topiramate, Topamax (cont.)
Omudhome Ogbru, PharmD
Omudhome Ogbru, PharmD
Dr. Ogbru received his Doctorate in Pharmacy from the University of the Pacific School of Pharmacy in 1995. He completed a Pharmacy Practice Residency at the University of Arizona/University Medical Center in 1996. He was a Professor of Pharmacy Practice and a Regional Clerkship Coordinator for the University of the Pacific School of Pharmacy from 1996-99.
Medical and Pharmacy Editor:
STORAGE: Topiramate tablets should be stored at room temperature, 15 C to 30 C (59F to 86 F). Sprinkle capsules should be stored at or below 25 C (77 F).
PRESCRIBED FOR: Seizures may be classified as either partial if they involve only a small portion of the brain or generalized if they involve more of the brain. Topiramate is used alone or in combination with other anti-seizure drugs to treat individuals 2 years old or older with partial seizures or generalized tonic-clonic seizures (in which there is prolonged contraction of the muscles of the body that causes rigidity as well as jerking motions). Topiramate also is used in patients 2 years of age and older with seizures associated with the Lennox-Gastaut syndrome, a severe form of epilepsy which accounts for up to 10 percent of all cases of childhood epilepsy. Children with Lennox-Gastaut syndrome experience delays in their development and up to dozens of different, mixed types of seizures a day. The most common types of seizures in this syndrome are tonic (stiffening of the body, with the eyes rolling upwards, dilation of the pupils and shallow, irregular breathing), atonic (brief loss of muscle tone and consciousness, causing abrupt falls), myoclonic (sudden muscle jerks), and absence (staring spells).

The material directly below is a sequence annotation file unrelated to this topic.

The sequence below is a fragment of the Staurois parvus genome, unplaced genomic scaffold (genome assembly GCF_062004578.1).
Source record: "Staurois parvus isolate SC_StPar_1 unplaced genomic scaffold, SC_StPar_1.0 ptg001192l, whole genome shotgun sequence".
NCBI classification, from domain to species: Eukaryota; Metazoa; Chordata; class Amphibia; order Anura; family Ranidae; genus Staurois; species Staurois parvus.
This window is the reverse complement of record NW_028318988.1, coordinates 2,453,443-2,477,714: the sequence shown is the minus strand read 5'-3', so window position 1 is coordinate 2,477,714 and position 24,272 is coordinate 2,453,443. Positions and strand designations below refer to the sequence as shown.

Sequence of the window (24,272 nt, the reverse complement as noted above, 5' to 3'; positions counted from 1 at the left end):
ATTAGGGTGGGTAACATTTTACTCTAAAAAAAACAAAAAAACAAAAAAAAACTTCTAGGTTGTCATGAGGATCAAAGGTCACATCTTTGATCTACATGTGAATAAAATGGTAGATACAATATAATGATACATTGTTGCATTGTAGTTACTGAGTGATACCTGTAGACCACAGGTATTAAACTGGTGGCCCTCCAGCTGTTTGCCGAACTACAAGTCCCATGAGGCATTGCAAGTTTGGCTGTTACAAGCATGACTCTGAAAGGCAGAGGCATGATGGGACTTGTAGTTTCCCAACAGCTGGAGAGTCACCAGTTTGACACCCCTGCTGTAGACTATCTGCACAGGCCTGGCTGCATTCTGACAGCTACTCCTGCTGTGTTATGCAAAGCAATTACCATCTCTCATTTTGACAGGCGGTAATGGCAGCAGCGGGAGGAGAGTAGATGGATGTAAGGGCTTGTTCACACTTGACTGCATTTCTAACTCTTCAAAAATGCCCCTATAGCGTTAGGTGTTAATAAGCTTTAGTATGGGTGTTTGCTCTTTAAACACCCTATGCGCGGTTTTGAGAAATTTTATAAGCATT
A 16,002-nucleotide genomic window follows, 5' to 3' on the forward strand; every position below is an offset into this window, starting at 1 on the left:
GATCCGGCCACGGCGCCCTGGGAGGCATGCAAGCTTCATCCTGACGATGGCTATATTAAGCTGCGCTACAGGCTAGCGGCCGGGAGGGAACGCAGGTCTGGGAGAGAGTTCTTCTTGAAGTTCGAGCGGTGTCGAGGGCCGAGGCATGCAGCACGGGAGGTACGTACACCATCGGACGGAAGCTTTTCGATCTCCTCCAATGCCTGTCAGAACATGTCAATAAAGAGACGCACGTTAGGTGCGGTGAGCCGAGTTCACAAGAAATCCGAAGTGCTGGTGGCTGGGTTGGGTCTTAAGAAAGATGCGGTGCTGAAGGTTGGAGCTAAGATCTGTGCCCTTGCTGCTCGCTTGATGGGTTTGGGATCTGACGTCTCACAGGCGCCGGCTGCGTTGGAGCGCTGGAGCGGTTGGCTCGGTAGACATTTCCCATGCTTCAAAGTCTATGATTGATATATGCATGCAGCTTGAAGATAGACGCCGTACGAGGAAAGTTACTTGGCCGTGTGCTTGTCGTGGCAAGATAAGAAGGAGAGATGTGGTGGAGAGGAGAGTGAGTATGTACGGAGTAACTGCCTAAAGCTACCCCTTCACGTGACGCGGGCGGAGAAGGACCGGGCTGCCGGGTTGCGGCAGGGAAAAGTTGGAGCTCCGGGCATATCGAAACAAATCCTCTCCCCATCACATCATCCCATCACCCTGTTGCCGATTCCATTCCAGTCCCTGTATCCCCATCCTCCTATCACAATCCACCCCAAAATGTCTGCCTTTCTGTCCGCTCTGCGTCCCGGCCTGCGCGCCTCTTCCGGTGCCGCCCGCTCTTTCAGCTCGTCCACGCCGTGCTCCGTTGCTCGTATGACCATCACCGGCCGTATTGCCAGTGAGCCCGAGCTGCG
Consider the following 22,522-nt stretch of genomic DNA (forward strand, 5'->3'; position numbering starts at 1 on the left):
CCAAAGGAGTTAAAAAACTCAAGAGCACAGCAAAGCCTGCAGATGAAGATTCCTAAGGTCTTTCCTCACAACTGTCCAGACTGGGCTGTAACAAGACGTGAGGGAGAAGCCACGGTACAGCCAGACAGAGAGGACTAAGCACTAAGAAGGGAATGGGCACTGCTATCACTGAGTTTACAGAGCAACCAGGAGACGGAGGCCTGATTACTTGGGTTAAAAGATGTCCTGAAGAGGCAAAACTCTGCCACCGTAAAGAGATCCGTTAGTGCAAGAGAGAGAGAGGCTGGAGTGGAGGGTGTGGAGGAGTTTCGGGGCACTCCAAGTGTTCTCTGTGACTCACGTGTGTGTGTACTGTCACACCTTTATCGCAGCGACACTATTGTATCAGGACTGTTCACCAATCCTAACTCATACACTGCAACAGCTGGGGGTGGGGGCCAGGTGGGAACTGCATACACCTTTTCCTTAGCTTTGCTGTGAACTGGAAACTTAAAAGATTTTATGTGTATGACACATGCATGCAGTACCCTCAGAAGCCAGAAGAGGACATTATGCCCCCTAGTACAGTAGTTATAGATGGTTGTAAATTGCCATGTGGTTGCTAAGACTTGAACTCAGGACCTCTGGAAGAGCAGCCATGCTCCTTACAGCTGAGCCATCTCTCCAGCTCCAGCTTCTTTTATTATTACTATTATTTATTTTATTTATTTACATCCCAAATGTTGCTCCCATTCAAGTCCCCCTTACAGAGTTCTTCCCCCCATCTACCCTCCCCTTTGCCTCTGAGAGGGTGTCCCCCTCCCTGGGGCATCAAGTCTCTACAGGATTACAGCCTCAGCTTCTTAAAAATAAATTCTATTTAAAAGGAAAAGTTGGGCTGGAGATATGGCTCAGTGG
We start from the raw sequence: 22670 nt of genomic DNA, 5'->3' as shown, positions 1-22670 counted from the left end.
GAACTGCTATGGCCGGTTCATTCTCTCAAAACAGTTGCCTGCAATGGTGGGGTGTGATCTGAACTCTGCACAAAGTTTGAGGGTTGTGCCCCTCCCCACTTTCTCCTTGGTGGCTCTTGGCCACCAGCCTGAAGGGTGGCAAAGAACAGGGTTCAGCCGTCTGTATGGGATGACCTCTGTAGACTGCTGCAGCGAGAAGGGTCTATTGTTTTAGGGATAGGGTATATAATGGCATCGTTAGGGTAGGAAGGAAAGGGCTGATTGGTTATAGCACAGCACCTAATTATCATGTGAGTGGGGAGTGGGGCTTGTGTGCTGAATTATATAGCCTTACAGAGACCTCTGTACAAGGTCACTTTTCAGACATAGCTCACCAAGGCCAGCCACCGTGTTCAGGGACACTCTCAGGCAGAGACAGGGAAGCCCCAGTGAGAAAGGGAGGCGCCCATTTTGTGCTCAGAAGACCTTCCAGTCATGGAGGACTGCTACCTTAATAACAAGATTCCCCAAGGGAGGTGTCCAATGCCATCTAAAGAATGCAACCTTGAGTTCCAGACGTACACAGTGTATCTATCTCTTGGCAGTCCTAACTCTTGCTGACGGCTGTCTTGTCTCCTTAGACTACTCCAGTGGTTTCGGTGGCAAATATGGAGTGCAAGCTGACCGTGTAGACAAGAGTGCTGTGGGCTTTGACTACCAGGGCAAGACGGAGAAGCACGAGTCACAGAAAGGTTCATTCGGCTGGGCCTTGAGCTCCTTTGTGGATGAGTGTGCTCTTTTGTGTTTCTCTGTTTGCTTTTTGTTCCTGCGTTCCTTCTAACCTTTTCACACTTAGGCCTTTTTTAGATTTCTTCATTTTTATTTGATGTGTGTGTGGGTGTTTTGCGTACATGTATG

Topiramate also is approved for the prevention of migraine headaches in adults.
DOSING: Most commonly, topiramate is started in low doses, 25 or 50 mg per day, and then increased slowly by 25 to 50 mg per week until an effective daily dose is reached. For children 10 years or older and adults the dose may be increased by 100 mg in week 5 and 6 when topiramate is used alone. This slow approach to treatment reduces side effects. The recommended final adult dose is 200-400 mg administered as two divided doses daily.
In children, the starting dose is up to 25 mg (1 to 3 mg/kg/day), taken nightly for the first week. The dose is then increased at 1 or 2 week intervals by 1 to 3 mg/kg/day administered in two divided doses. The target dose is 5 to 9 mg/kg per day in two divided doses.
Migraine is treated 25 mg nightly for the first week then increased by 25 mg weekly up to a maximum dose of 100 mg administered in two divided doses.
Patients should maintain an adequate fluid intake in order to minimize the risk of kidney stones.
DRUG INTERACTIONS: The following medications, when taken with topiramate, increase the risk of kidney stones and metabolic acidosis: acetazolamide (Diamox), dorzolamide (Trusopt), methazolamide (Neptazane), dichlorphenamide (Daranide).
Carbamazepine (Tegretol) and phenytoin (Dilantin) markedly decrease the amount of topiramate in the body by increasing its elimination from the body. As a result, topiramate may lose effectiveness unless doses are increased.
Medically Reviewed by a Doctor on 8/8/2013
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